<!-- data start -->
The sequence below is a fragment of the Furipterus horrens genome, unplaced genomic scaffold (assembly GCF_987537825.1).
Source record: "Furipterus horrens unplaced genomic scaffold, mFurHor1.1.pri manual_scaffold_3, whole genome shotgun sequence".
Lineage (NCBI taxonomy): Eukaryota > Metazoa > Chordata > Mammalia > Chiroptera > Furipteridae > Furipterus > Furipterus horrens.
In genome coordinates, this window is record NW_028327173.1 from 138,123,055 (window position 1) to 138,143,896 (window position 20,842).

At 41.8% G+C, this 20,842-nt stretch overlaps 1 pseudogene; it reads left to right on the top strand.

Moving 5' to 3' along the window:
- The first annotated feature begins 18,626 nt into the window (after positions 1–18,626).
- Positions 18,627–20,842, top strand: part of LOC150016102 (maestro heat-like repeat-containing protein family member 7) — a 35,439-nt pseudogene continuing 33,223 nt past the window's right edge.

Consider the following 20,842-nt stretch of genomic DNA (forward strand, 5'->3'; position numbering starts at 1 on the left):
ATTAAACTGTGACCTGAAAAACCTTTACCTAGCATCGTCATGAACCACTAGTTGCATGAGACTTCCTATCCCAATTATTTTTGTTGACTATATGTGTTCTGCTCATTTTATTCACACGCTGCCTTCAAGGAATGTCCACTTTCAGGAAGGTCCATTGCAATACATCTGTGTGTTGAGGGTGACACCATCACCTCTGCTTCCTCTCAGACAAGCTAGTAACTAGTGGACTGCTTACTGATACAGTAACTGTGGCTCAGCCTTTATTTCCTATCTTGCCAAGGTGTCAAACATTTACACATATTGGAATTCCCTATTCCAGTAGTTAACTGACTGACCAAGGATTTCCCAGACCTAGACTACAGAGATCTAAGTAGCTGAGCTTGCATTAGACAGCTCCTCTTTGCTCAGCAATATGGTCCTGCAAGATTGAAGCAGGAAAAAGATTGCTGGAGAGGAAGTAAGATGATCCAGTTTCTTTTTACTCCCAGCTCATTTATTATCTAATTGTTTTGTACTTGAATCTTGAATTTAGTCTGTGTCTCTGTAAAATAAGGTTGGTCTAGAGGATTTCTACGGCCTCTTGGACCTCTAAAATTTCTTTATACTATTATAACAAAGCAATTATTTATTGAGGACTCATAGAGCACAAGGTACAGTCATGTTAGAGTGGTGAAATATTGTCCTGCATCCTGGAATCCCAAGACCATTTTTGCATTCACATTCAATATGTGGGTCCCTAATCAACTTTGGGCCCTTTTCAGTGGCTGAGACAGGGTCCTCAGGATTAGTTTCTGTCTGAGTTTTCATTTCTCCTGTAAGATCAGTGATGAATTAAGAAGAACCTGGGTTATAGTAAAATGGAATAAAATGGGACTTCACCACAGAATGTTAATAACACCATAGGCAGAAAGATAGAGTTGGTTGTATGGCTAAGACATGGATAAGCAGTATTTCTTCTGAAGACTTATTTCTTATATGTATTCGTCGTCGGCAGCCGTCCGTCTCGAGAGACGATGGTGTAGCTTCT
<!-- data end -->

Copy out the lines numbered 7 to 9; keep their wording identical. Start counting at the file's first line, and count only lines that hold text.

- The first annotated feature begins 18,626 nt into the window (after positions 1–18,626).
- Positions 18,627–20,842, top strand: part of LOC150016102 (maestro heat-like repeat-containing protein family member 7) — a 35,439-nt pseudogene continuing 33,223 nt past the window's right edge.

Consider the following 20,842-nt stretch of genomic DNA (forward strand, 5'->3'; position numbering starts at 1 on the left):